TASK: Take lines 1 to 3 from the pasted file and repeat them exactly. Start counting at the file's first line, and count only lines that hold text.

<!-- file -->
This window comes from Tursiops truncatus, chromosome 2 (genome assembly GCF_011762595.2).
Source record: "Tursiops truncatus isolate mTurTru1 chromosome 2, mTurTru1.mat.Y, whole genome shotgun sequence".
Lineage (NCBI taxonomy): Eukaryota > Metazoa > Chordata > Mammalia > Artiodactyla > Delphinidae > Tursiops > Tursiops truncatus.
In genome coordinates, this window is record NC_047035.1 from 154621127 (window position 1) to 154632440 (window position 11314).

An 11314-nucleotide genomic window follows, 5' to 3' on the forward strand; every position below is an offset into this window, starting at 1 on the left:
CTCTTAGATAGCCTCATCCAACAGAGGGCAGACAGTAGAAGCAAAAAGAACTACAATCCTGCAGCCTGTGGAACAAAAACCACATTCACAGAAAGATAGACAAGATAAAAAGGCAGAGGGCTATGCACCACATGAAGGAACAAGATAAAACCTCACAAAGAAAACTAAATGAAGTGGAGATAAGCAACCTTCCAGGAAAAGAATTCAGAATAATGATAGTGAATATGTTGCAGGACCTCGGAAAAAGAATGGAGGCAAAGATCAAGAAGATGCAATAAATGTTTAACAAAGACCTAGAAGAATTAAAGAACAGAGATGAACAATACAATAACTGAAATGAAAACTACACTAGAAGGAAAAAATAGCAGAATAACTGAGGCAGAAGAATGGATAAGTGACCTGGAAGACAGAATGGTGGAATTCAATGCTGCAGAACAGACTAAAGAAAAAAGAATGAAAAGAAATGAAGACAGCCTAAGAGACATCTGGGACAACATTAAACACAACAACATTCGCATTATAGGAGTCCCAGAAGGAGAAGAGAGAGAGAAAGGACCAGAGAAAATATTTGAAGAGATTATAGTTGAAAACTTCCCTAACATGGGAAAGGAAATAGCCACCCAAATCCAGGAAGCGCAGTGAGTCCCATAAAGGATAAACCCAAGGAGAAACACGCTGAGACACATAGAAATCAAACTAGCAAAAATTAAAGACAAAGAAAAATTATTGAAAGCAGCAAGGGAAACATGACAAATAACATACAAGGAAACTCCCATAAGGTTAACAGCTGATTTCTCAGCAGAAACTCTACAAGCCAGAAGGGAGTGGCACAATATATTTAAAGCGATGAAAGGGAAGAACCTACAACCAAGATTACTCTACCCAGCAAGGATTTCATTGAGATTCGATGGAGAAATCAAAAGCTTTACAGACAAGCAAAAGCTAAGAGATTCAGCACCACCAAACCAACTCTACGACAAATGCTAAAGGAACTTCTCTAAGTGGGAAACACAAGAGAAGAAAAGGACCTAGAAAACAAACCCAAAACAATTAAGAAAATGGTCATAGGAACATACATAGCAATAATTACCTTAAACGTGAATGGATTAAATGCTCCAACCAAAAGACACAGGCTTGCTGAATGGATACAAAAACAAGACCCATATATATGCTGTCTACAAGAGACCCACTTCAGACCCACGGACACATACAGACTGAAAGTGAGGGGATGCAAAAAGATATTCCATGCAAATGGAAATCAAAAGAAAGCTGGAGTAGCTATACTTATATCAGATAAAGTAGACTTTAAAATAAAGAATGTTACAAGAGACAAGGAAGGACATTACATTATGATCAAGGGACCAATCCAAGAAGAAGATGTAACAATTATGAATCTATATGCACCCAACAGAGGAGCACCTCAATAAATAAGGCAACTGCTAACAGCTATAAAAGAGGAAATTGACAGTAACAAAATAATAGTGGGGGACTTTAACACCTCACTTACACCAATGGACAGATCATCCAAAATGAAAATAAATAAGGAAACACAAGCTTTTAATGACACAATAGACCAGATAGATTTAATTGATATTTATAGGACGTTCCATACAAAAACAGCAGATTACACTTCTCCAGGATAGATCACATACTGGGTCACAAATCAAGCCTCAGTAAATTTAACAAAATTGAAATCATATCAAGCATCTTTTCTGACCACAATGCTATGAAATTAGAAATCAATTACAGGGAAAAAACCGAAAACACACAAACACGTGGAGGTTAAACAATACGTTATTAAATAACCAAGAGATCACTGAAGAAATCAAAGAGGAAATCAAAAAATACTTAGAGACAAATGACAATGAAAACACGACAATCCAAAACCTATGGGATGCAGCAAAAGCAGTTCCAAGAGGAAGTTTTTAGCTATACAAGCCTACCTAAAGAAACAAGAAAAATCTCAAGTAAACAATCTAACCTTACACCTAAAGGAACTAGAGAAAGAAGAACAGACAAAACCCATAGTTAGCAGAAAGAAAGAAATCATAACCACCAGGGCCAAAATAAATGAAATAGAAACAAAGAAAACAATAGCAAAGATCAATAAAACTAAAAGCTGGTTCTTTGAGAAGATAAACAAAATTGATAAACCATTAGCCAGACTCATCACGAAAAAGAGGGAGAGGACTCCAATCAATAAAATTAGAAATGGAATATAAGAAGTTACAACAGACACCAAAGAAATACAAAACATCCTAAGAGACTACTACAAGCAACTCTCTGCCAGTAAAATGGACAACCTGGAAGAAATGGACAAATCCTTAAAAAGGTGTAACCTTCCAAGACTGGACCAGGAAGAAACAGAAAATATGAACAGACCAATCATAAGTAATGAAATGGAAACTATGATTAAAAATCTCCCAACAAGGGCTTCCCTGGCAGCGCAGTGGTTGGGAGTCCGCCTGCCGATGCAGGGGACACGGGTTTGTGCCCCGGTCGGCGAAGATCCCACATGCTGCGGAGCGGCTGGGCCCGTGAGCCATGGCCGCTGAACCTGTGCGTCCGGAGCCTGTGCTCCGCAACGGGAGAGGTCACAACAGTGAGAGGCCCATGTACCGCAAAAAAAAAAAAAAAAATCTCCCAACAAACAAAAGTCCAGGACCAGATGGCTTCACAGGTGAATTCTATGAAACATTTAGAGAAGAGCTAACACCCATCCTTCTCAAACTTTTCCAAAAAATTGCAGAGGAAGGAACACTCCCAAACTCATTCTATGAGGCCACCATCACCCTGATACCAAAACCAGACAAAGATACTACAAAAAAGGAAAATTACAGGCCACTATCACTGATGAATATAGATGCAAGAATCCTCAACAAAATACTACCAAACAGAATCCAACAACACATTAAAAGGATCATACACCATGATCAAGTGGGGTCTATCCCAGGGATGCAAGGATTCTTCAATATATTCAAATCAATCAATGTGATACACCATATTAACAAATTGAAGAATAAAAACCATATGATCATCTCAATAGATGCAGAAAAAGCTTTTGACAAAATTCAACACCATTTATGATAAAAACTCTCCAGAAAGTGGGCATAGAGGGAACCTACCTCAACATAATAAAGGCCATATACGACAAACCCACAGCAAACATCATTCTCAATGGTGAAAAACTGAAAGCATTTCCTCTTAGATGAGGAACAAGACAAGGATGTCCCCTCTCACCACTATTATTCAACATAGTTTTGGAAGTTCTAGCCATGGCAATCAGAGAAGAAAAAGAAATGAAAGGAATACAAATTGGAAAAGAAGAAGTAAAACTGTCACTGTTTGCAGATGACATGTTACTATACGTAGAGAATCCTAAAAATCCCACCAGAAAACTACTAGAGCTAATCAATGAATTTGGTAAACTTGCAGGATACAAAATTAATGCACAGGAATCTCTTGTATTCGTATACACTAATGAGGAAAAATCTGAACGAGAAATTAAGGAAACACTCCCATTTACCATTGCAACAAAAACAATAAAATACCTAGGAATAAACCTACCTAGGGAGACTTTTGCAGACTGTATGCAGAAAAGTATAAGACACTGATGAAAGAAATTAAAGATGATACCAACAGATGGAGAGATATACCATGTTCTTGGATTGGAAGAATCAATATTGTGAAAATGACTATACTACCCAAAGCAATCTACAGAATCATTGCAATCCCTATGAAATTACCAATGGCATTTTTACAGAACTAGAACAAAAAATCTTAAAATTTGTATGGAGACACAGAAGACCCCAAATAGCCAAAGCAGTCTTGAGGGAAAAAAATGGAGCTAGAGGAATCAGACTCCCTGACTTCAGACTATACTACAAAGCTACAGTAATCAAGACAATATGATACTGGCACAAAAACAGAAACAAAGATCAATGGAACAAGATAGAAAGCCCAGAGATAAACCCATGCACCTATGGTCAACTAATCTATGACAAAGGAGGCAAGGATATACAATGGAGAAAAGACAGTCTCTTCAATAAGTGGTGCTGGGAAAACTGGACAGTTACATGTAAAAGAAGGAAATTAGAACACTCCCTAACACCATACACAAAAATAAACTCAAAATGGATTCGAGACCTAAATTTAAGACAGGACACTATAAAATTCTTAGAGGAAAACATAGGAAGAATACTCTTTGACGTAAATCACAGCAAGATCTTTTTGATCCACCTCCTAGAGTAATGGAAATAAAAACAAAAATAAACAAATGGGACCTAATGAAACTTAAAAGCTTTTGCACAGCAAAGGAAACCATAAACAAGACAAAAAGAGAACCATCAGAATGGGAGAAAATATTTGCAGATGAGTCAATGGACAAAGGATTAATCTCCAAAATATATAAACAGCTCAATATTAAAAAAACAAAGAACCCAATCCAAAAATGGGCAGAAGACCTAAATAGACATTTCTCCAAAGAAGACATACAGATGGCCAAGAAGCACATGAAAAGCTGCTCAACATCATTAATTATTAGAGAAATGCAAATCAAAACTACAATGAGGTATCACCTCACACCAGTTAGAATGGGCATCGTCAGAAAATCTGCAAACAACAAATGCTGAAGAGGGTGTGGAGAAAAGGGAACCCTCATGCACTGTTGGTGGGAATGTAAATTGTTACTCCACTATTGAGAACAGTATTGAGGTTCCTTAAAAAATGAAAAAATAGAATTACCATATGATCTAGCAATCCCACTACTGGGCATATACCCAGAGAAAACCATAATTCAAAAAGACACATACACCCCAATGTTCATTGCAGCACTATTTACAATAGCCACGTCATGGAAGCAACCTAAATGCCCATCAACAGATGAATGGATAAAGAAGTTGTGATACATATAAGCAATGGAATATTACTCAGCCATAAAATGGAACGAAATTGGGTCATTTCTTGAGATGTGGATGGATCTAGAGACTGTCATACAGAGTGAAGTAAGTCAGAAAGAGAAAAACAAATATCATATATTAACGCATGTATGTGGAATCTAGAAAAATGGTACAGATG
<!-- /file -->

This window comes from Tursiops truncatus, chromosome 2 (genome assembly GCF_011762595.2).
Source record: "Tursiops truncatus isolate mTurTru1 chromosome 2, mTurTru1.mat.Y, whole genome shotgun sequence".
Lineage (NCBI taxonomy): Eukaryota > Metazoa > Chordata > Mammalia > Artiodactyla > Delphinidae > Tursiops > Tursiops truncatus.